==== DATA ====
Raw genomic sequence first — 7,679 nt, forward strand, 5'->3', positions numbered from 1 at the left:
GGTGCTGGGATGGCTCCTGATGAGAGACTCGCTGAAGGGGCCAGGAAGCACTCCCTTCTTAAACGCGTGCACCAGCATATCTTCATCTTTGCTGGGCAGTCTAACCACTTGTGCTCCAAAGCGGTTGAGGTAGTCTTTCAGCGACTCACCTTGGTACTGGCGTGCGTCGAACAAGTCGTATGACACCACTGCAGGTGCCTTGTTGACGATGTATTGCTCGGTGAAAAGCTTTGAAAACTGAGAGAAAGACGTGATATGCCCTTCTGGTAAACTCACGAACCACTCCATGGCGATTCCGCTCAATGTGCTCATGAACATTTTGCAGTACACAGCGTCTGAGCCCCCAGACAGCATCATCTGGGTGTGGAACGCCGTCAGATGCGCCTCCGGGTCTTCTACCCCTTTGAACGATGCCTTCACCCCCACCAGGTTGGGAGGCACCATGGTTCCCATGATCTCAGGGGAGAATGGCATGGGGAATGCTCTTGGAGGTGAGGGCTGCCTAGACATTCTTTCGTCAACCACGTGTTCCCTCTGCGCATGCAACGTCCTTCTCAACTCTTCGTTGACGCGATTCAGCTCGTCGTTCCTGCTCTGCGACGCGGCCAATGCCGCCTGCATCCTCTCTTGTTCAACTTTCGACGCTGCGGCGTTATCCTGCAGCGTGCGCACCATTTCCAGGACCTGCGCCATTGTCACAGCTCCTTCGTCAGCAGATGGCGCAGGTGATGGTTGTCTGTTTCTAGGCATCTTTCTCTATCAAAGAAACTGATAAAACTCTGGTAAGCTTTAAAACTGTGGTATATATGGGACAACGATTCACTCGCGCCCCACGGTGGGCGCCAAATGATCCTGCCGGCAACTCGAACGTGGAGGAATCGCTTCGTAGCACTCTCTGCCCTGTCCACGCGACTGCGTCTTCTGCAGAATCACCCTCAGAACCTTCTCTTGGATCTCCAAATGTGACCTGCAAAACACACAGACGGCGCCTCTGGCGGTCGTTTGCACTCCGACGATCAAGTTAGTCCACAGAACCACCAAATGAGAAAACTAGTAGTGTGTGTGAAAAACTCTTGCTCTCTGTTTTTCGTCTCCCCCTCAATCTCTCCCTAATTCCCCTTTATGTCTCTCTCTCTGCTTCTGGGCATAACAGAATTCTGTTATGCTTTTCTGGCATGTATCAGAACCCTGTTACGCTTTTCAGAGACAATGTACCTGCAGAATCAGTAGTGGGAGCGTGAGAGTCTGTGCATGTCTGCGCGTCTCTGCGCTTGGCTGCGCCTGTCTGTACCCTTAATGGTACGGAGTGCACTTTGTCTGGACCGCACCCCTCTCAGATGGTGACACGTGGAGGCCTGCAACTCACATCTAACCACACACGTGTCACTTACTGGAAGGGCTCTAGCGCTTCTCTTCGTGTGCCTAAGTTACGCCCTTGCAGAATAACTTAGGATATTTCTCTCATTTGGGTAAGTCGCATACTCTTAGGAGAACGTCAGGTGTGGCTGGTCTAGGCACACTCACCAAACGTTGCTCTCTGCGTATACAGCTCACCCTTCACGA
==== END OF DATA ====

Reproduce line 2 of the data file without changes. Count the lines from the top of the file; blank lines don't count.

GGTGCTGGGATGGCTCCTGATGAGAGACTCGCTGAAGGGGCCAGGAAGCACTCCCTTCTTAAACGCGTGCACCAGCATATCTTCATCTTTGCTGGGCAGTCTAACCACTTGTGCTCCAAAGCGGTTGAGGTAGTCTTTCAGCGACTCACCTTGGTACTGGCGTGCGTCGAACAAGTCGTATGACACCACTGCAGGTGCCTTGTTGACGATGTATTGCTCGGTGAAAAGCTTTGAAAACTGAGAGAAAGACGTGATATGCCCTTCTGGTAAACTCACGAACCACTCCATGGCGATTCCGCTCAATGTGCTCATGAACATTTTGCAGTACACAGCGTCTGAGCCCCCAGACAGCATCATCTGGGTGTGGAACGCCGTCAGATGCGCCTCCGGGTCTTCTACCCCTTTGAACGATGCCTTCACCCCCACCAGGTTGGGAGGCACCATGGTTCCCATGATCTCAGGGGAGAATGGCATGGGGAATGCTCTTGGAGGTGAGGGCTGCCTAGACATTCTTTCGTCAACCACGTGTTCCCTCTGCGCATGCAACGTCCTTCTCAACTCTTCGTTGACGCGATTCAGCTCGTCGTTCCTGCTCTGCGACGCGGCCAATGCCGCCTGCATCCTCTCTTGTTCAACTTTCGACGCTGCGGCGTTATCCTGCAGCGTGCGCACCATTTCCAGGACCTGCGCCATTGTCACAGCTCCTTCGTCAGCAGATGGCGCAGGTGATGGTTGTCTGTTTCTAGGCATCTTTCTCTATCAAAGAAACTGATAAAACTCTGGTAAGCTTTAAAACTGTGGTATATATGGGACAACGATTCACTCGCGCCCCACGGTGGGCGCCAAATGATCCTGCCGGCAACTCGAACGTGGAGGAATCGCTTCGTAGCACTCTCTGCCCTGTCCACGCGACTGCGTCTTCTGCAGAATCACCCTCAGAACCTTCTCTTGGATCTCCAAATGTGACCTGCAAAACACACAGACGGCGCCTCTGGCGGTCGTTTGCACTCCGACGATCAAGTTAGTCCACAGAACCACCAAATGAGAAAACTAGTAGTGTGTGTGAAAAACTCTTGCTCTCTGTTTTTCGTCTCCCCCTCAATCTCTCCCTAATTCCCCTTTATGTCTCTCTCTCTGCTTCTGGGCATAACAGAATTCTGTTATGCTTTTCTGGCATGTATCAGAACCCTGTTACGCTTTTCAGAGACAATGTACCTGCAGAATCAGTAGTGGGAGCGTGAGAGTCTGTGCATGTCTGCGCGTCTCTGCGCTTGGCTGCGCCTGTCTGTACCCTTAATGGTACGGAGTGCACTTTGTCTGGACCGCACCCCTCTCAGATGGTGACACGTGGAGGCCTGCAACTCACATCTAACCACACACGTGTCACTTACTGGAAGGGCTCTAGCGCTTCTCTTCGTGTGCCTAAGTTACGCCCTTGCAGAATAACTTAGGATATTTCTCTCATTTGGGTAAGTCGCATACTCTTAGGAGAACGTCAGGTGTGGCTGGTCTAGGCACACTCACCAAACGTTGCTCTCTGCGTATACAGCTCACCCTTCACGA